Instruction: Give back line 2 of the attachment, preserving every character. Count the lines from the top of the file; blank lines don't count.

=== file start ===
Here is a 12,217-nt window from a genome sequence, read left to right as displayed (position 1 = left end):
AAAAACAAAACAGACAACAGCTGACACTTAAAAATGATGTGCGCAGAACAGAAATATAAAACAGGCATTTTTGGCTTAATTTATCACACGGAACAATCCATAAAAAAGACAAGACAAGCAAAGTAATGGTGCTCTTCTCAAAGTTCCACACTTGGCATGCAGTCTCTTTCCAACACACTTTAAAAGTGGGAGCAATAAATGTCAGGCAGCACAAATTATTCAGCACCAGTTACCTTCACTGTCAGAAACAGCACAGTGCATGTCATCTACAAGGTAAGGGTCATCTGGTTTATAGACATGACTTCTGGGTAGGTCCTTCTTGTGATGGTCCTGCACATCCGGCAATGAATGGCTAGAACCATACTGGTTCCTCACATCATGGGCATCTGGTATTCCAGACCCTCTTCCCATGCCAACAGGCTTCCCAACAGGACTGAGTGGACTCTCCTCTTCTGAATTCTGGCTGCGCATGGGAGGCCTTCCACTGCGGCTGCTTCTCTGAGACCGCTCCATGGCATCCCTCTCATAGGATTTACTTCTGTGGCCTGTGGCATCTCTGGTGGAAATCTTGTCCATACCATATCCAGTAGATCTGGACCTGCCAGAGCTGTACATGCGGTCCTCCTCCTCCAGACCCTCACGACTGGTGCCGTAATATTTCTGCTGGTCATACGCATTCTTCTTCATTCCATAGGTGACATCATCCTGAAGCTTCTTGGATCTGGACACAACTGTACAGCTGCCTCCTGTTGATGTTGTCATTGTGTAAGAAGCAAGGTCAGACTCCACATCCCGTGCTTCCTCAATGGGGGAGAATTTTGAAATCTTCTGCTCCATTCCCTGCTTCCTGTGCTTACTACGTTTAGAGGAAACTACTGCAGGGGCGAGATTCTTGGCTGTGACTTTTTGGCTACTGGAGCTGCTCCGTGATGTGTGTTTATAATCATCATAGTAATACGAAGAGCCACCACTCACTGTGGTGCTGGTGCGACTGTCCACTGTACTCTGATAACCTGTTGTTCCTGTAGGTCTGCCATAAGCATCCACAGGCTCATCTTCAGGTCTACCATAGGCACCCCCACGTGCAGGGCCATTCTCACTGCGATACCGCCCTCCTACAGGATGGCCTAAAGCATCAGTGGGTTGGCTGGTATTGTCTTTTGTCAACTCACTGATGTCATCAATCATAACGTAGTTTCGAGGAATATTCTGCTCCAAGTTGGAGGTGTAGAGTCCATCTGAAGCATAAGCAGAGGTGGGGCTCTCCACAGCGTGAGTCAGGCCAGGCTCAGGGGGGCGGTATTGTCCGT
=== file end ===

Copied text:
AAAAACAAAACAGACAACAGCTGACACTTAAAAATGATGTGCGCAGAACAGAAATATAAAACAGGCATTTTTGGCTTAATTTATCACACGGAACAATCCATAAAAAAGACAAGACAAGCAAAGTAATGGTGCTCTTCTCAAAGTTCCACACTTGGCATGCAGTCTCTTTCCAACACACTTTAAAAGTGGGAGCAATAAATGTCAGGCAGCACAAATTATTCAGCACCAGTTACCTTCACTGTCAGAAACAGCACAGTGCATGTCATCTACAAGGTAAGGGTCATCTGGTTTATAGACATGACTTCTGGGTAGGTCCTTCTTGTGATGGTCCTGCACATCCGGCAATGAATGGCTAGAACCATACTGGTTCCTCACATCATGGGCATCTGGTATTCCAGACCCTCTTCCCATGCCAACAGGCTTCCCAACAGGACTGAGTGGACTCTCCTCTTCTGAATTCTGGCTGCGCATGGGAGGCCTTCCACTGCGGCTGCTTCTCTGAGACCGCTCCATGGCATCCCTCTCATAGGATTTACTTCTGTGGCCTGTGGCATCTCTGGTGGAAATCTTGTCCATACCATATCCAGTAGATCTGGACCTGCCAGAGCTGTACATGCGGTCCTCCTCCTCCAGACCCTCACGACTGGTGCCGTAATATTTCTGCTGGTCATACGCATTCTTCTTCATTCCATAGGTGACATCATCCTGAAGCTTCTTGGATCTGGACACAACTGTACAGCTGCCTCCTGTTGATGTTGTCATTGTGTAAGAAGCAAGGTCAGACTCCACATCCCGTGCTTCCTCAATGGGGGAGAATTTTGAAATCTTCTGCTCCATTCCCTGCTTCCTGTGCTTACTACGTTTAGAGGAAACTACTGCAGGGGCGAGATTCTTGGCTGTGACTTTTTGGCTACTGGAGCTGCTCCGTGATGTGTGTTTATAATCATCATAGTAATACGAAGAGCCACCACTCACTGTGGTGCTGGTGCGACTGTCCACTGTACTCTGATAACCTGTTGTTCCTGTAGGTCTGCCATAAGCATCCACAGGCTCATCTTCAGGTCTACCATAGGCACCCCCACGTGCAGGGCCATTCTCACTGCGATACCGCCCTCCTACAGGATGGCCTAAAGCATCAGTGGGTTGGCTGGTATTGTCTTTTGTCAACTCACTGATGTCATCAATCATAACGTAGTTTCGAGGAATATTCTGCTCCAAGTTGGAGGTGTAGAGTCCATCTGAAGCATAAGCAGAGGTGGGGCTCTCCACAGCGTGAGTCAGGCCAGGCTCAGGGGGGCGGTATTGTCCGT